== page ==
Fruit eaten in its season is even better eaten with a poem, witness the expansive deliciousness of apricots accompanied by Diane Ackerman’s poem. When we stumbled on this W.S. Merwin poem, we realized we were in the last moments of cherry season.
Late in May as the light lengthens
toward summer the young goldfinches
flutter down through the day for the first time
to find themselves among fallen petals
cradling their day’s colors in the day’s shadows
of the garden beside the old house
after a cold spring with no rain
not a sound comes from the empty village
as I stand eating the black cherries
from the loaded branches above me
saying to myself Remember this
eating the black cherries…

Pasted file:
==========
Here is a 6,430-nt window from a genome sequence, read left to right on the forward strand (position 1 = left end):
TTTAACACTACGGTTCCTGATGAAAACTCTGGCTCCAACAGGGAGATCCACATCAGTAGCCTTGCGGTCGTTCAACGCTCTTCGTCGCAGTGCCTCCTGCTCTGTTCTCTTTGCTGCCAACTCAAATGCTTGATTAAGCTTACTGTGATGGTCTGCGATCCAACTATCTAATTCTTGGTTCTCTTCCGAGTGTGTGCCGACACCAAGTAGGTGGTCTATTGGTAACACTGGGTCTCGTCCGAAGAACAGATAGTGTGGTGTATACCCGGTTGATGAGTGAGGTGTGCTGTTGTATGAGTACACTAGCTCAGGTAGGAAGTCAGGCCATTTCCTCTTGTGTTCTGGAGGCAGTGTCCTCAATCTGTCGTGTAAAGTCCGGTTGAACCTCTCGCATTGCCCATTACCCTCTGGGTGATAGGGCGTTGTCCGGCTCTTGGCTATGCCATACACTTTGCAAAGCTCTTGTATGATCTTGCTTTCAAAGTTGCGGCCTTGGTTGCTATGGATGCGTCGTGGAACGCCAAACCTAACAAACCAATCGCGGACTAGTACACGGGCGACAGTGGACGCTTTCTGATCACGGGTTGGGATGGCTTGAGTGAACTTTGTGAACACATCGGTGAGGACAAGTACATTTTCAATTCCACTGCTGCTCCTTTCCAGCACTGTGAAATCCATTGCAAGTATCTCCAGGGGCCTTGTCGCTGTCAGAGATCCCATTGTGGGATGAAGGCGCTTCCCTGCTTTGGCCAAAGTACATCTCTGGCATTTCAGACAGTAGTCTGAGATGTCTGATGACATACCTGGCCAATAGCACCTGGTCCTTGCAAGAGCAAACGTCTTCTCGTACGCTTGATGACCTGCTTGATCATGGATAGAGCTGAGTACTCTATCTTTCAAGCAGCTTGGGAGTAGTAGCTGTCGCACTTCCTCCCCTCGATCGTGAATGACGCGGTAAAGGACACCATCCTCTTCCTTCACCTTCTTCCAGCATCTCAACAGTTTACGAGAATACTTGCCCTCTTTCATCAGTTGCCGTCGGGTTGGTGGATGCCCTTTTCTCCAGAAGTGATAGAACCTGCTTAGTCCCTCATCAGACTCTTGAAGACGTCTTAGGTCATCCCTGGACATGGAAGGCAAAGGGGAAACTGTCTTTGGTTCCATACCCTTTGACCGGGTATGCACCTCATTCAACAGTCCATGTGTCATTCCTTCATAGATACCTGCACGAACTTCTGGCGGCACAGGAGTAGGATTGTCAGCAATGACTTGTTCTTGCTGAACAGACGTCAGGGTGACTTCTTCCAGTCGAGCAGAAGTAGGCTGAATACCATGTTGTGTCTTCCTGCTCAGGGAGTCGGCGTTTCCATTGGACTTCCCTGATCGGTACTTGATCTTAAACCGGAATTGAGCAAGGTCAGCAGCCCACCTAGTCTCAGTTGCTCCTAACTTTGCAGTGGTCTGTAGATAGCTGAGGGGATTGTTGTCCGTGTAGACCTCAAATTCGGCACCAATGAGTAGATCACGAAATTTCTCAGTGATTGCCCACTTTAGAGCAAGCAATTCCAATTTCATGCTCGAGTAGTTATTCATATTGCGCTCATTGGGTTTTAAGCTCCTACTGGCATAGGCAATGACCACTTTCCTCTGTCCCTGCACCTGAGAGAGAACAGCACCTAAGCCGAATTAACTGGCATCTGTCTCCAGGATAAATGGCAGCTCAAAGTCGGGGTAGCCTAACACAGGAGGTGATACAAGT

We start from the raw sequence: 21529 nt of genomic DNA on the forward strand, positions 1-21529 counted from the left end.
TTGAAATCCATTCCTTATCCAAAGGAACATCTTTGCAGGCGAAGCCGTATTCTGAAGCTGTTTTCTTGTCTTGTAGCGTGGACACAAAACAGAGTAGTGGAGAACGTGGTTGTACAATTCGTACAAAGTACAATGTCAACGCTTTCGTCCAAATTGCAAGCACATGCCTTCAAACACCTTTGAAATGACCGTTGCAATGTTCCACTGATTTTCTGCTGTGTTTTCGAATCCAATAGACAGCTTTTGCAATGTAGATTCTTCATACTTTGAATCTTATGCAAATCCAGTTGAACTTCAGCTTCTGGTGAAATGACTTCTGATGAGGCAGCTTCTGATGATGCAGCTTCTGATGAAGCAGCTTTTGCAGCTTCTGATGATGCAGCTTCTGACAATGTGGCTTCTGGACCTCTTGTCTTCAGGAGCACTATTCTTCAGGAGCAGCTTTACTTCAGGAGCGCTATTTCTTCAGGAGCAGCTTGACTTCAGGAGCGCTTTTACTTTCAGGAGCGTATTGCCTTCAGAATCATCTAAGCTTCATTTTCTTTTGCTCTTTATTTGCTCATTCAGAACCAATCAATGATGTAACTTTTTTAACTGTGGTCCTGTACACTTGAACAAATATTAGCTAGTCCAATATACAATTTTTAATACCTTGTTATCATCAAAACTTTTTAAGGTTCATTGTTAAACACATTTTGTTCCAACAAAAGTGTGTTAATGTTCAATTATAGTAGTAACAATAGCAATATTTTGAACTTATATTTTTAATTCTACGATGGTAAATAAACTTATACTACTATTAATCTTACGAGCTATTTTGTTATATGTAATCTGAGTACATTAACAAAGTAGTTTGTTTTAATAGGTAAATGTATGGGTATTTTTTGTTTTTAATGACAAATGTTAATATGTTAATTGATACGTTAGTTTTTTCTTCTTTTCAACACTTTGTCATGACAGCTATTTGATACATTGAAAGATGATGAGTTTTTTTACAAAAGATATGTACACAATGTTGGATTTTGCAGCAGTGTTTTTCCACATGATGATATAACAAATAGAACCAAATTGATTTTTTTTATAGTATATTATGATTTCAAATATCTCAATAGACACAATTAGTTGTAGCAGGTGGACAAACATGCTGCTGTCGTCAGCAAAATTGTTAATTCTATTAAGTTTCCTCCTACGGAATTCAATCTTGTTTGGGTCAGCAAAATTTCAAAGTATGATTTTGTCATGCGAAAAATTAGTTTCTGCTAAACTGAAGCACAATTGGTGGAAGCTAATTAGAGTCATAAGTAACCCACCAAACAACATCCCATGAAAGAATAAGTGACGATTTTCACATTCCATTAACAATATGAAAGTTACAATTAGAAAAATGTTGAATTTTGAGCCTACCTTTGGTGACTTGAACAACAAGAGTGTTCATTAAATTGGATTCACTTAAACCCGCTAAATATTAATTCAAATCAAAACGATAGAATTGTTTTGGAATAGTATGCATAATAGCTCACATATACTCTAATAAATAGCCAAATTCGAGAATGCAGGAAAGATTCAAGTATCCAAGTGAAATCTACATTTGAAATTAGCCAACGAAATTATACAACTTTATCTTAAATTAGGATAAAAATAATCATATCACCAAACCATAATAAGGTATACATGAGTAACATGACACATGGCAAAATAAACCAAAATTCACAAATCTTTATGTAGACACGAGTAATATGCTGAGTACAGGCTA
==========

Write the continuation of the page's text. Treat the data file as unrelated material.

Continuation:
….saying to myself Remember this
Cherries of course are perfect eaten out of hand on a warm day, spitting pits into the hedge with a faint hope of them becoming a tree…
…or iced in a bowl, the perfect dessert I always wish for, but only occasionally get, in restaurants…
On the lazy night I threw fresh cherries— stems, leaves and all —into a pan and tossed them over high heat with sugar and lemon juice until their juices ran (recipe here), my friends and I felt that same intoxication. We often remember that moment we sat together eating the sublimely messy, almost primal dessert like children, savoring the cherries one-by-one and licking our fingers.
Next cherry feast, we’ll read Merwin’s poem out loud.